By Shannon Teoh
PUTRAJAYA, May 28 — Putrajaya today defended the 11.5 per cent allocation for government-backed Bumiputera investors in Felda Global Ventures Holdings’ (FGVH) initial public offering, saying it is “normal procedure” and would allow a fair spread of earnings across the board.
PKR had questioned earlier today the 420 million shares set aside for a list of Bumiputera firms approved by the Ministry of International Trade and Industry (MITI) while the 120,000 Felda settlers, who have been promised improved earnings, have only been handed 91 million.
But minister Datuk Seri Mustapa Mohamed (picture) told a press conference that the list of Bumiputera firms approved by his ministry was “nothing special and followed current regulations.”
“A good chunk is reserved for settlers but the spread has to be there. Others must have the chance to earn from the shares,” he said.
PKR investment and trade bureau chairman Wong Chen had claimed that the allocation, according to a preliminary prospectus available from the Securities Commission, was “unfair” to settlers and only beneficial to “rich Bumiputeras.”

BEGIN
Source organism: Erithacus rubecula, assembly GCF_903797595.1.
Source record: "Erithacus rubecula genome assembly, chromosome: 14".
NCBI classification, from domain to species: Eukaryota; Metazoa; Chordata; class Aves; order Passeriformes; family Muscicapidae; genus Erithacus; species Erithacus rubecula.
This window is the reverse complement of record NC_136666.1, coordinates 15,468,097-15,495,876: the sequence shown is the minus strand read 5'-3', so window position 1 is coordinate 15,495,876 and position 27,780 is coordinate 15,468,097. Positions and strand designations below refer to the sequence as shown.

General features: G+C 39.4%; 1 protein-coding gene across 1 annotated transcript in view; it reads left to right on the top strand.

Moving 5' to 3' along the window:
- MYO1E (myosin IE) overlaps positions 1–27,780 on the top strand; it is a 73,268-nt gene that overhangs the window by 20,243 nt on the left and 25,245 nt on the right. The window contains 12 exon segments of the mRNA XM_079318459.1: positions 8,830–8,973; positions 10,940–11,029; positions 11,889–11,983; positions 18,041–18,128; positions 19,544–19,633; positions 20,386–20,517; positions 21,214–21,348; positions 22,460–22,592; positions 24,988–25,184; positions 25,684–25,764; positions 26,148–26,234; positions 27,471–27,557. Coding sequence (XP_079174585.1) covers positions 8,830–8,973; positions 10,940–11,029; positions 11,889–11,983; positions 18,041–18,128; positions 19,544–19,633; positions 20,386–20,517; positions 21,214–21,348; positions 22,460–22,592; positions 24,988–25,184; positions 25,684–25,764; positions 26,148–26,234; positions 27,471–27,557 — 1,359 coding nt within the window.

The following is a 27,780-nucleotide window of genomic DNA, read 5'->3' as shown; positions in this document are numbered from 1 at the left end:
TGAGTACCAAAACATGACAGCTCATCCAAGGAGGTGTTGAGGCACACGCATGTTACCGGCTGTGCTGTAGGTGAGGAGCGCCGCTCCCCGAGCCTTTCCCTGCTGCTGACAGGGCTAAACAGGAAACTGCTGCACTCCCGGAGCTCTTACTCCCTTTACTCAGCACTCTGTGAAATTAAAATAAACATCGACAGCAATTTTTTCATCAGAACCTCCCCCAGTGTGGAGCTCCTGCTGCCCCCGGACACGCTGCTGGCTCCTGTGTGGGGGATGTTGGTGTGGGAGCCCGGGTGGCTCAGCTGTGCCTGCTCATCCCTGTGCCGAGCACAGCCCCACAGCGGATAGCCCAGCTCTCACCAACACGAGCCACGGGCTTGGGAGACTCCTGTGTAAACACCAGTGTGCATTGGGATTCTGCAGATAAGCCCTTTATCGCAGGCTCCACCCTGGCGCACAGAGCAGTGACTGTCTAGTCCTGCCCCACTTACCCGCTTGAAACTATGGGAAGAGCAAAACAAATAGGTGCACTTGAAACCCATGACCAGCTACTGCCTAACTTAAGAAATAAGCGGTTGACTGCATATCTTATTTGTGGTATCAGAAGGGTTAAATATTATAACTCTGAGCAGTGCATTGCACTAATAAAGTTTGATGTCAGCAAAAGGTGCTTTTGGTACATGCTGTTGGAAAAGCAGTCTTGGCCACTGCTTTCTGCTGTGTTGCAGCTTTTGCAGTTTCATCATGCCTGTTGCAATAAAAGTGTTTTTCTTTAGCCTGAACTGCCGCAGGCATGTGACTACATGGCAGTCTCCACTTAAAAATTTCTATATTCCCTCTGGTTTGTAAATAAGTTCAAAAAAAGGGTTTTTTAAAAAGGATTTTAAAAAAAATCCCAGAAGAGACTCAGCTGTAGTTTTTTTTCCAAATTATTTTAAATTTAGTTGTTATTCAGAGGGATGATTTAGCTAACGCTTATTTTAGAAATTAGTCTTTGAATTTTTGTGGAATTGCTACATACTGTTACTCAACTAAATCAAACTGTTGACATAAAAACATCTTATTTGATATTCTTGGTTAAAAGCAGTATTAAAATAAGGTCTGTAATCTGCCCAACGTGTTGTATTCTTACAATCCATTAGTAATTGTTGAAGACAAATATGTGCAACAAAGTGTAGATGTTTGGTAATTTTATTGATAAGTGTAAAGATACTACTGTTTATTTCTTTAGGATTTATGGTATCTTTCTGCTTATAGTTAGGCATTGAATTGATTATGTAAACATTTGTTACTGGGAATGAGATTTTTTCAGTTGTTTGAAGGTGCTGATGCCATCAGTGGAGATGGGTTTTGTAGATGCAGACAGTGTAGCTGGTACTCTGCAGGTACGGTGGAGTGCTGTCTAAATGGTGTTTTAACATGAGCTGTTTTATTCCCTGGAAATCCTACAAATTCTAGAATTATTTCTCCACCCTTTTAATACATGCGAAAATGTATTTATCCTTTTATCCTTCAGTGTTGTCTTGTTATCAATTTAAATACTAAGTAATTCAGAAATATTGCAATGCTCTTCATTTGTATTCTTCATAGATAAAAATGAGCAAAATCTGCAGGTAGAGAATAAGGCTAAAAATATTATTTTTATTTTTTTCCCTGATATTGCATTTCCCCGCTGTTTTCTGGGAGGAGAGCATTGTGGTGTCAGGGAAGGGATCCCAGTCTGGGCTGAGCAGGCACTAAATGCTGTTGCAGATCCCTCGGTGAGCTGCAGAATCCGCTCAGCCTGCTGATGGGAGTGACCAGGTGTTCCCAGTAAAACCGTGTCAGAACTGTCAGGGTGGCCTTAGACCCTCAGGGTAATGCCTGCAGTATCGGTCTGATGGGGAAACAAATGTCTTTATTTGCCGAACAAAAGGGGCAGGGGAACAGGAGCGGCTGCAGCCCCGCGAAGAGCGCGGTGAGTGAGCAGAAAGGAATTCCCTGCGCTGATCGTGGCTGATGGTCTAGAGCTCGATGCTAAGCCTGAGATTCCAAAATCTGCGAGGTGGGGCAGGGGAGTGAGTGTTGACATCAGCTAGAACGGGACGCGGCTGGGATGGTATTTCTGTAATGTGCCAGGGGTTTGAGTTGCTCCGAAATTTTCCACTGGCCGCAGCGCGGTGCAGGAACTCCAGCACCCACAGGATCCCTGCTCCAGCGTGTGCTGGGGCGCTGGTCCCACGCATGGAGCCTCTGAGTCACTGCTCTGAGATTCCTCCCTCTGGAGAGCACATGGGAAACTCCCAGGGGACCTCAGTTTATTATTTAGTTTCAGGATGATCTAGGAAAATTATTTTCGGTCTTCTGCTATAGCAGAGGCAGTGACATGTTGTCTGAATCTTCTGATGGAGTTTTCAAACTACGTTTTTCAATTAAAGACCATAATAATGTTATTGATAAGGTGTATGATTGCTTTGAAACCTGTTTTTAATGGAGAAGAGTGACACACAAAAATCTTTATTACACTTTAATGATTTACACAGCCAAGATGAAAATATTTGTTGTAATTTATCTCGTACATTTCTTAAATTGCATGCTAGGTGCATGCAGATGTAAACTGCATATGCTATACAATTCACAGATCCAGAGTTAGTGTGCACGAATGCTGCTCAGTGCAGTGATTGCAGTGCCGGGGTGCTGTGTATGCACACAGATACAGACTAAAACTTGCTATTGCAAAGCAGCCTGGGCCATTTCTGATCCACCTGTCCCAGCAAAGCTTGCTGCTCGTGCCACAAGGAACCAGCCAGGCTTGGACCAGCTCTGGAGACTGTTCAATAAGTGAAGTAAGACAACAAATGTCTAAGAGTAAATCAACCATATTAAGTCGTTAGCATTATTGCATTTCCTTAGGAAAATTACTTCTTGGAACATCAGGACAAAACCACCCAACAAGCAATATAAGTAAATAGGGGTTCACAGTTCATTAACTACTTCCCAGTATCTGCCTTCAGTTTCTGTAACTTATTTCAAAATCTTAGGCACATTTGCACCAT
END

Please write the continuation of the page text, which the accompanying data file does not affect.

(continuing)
He said that MITI guidelines obtained from its official website stated that in order to qualify as a MITI-approved Bumiputera investor, an individual must have at least RM3 million in assets, and if it is a company (100 per cent Bumiputera owned), its assets must be worth RM10 million.
Felda employees will also be allocated 109 million shares (three per cent) while “institutional investors” such as the Employees Provident Fund (EPF) and Perbadanan Nasional Berhad (PNB) would be allocated 1.5 billion FGVH shares.
Datuk Seri Najib Razak is set to launch FGVH’s prospectus this Thursday for a listing the prime minister has claimed will yield larger profits and has already announced a RM1.7 billion cash windfall for all settlers and staff.
Putrajaya is forging ahead with Felda’s controversial planned public listing despite criticism from some settlers and the opposition who claim that it will short-change settlers and their families, which number up to two million.